Ryan left the Senators in November to enter the NHL/NHLPA player assistance program to deal with alcohol abuse. He re-joined the Senators in February. Ryan joins teammate Craig Anderson as the only Senators to have won the award.
The other nominees are Philadelphia Flyers forward Oskar Lindblom who successfully recovered from cancer and Stephen Johns who missed 22-months of hockey because of post-traumatic headaches, unrelated to concussions.
IT’S BOBBY! pic.twitter.com/TTfUwCOxpb
— Ottawa Senators (@Senators) September 7, 2020
Bobby Ryan Wins Masterton
Ryan has been dealing with alcohol issues for a long time, the tipping point came in November when he realized he needed help to deal with the issue. Because he entered the player assistance program during the season, it became public. Ryan returned to playing in February.
“I am doing very, very well,” he said after returning to the team. “It’s been trying at times, but everybody’s been very supportive and my recovery has been a process and a learning thing for me for sure, but I’ve come a long way and just continuing to get a little bit better with it each day.”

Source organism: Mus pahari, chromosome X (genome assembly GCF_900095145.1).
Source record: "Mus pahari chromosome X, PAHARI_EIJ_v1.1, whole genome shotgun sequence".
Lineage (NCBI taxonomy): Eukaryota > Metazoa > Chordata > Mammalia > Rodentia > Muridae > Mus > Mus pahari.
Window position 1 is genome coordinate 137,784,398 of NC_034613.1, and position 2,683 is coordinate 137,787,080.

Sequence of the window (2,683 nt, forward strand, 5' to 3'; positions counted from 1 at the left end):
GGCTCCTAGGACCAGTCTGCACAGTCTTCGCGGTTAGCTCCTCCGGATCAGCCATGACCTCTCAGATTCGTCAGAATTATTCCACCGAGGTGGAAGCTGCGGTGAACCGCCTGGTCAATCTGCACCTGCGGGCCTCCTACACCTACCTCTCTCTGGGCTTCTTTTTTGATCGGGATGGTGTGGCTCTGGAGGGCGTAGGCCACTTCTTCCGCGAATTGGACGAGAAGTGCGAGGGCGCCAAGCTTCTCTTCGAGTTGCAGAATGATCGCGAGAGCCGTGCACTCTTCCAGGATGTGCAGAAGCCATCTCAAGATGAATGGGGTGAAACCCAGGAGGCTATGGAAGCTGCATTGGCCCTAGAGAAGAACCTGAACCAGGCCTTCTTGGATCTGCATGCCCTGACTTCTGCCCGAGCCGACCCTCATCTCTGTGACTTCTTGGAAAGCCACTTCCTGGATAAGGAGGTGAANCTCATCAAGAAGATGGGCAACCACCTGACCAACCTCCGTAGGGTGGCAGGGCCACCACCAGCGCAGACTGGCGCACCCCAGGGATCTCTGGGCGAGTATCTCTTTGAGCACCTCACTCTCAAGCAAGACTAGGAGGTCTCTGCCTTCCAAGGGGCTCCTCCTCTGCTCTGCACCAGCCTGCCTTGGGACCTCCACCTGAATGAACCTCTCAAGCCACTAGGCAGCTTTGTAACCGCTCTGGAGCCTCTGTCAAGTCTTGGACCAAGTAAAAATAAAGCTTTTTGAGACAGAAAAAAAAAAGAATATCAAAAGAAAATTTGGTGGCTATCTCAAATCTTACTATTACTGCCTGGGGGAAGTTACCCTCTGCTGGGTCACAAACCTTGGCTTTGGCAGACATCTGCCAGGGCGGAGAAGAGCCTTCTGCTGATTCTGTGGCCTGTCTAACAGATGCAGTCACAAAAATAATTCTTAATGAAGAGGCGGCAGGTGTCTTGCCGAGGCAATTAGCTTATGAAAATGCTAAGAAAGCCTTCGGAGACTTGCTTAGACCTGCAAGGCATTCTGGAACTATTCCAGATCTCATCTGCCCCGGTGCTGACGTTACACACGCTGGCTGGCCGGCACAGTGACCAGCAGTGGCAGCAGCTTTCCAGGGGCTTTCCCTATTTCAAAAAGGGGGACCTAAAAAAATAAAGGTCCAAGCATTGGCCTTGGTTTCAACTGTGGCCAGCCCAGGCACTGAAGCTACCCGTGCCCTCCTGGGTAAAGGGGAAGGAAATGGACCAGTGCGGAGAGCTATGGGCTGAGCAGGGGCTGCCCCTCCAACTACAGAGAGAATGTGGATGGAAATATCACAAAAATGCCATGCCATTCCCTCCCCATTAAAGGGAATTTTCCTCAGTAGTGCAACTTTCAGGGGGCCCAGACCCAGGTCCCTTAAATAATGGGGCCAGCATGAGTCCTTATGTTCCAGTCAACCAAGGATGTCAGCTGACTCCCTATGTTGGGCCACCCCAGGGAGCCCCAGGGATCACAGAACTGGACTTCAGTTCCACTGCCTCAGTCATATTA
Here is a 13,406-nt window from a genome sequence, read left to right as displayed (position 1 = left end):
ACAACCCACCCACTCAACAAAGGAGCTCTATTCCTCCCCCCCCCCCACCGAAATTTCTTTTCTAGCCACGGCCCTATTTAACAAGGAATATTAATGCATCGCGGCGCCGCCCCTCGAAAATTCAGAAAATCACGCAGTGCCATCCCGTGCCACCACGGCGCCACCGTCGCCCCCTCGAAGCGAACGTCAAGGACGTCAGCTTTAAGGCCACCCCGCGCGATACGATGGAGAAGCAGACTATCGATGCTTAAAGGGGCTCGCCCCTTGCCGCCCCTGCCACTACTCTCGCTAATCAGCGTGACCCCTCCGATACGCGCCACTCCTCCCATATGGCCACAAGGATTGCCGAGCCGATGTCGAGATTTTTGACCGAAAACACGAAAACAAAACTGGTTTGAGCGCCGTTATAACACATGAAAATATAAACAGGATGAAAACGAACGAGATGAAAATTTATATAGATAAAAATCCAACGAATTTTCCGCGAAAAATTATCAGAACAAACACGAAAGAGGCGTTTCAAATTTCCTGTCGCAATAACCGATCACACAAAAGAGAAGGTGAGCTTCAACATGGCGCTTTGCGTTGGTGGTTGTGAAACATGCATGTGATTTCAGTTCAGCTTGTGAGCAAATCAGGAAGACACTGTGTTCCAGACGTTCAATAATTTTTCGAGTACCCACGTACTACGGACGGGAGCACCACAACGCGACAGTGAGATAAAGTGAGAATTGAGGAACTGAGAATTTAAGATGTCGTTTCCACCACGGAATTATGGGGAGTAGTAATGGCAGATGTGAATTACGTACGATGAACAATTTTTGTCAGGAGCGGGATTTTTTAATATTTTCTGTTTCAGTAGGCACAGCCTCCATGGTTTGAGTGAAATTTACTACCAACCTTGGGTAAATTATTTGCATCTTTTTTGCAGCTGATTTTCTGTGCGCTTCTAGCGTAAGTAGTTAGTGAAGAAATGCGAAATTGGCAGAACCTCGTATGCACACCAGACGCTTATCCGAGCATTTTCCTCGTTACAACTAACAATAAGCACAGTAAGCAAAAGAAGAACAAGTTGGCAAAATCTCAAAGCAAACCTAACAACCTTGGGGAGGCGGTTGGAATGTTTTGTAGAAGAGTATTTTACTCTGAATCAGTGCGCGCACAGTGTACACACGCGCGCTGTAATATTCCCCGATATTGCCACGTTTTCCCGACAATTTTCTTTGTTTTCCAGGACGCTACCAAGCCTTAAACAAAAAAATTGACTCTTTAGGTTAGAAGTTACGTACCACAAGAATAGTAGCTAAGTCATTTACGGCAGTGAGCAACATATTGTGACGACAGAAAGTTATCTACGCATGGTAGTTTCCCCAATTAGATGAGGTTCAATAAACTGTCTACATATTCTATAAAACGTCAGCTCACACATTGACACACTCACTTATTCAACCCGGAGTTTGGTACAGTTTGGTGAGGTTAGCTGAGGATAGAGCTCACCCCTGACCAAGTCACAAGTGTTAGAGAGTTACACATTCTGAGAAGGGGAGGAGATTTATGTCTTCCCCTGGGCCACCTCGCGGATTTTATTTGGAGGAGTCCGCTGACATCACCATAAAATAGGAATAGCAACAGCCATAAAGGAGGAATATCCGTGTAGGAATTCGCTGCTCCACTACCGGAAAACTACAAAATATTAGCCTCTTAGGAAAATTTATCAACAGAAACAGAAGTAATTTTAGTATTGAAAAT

Ryan said this wasn’t a catalyst for his issues but a part of them was about dealing with his childhood. Ryan grew up in Cherry Hill, New Jersey with the name Bobby Stevenson. When he was ten his father assaulted his mother and forced his mother to go to the hospital. His parents made amends and fled to California to avoid prosecution. They changed their names and that is when Bobby Stevenson became Bobby Ryan. They were caught a few years later when U.S. Marshals stormed their home when Ryan was sleeping and took his father away. His father served a five-year prison sentence.
When Ryan came back to play for Ottawa, he scored a hat trick in his first home game.
What This Means for the Future
The most important thing is that Ryan is permanently able to put his issues behind him. His journey may also help players feel more comfortable about entering the player assistance program.
It is tremendously difficult to admit to needing help and being willing to seek it. Hopefully, Ryan’s experience of being accepted for seeking help will make it easier for other players to make that decision. Even if it needs to happen in-season where that information is public.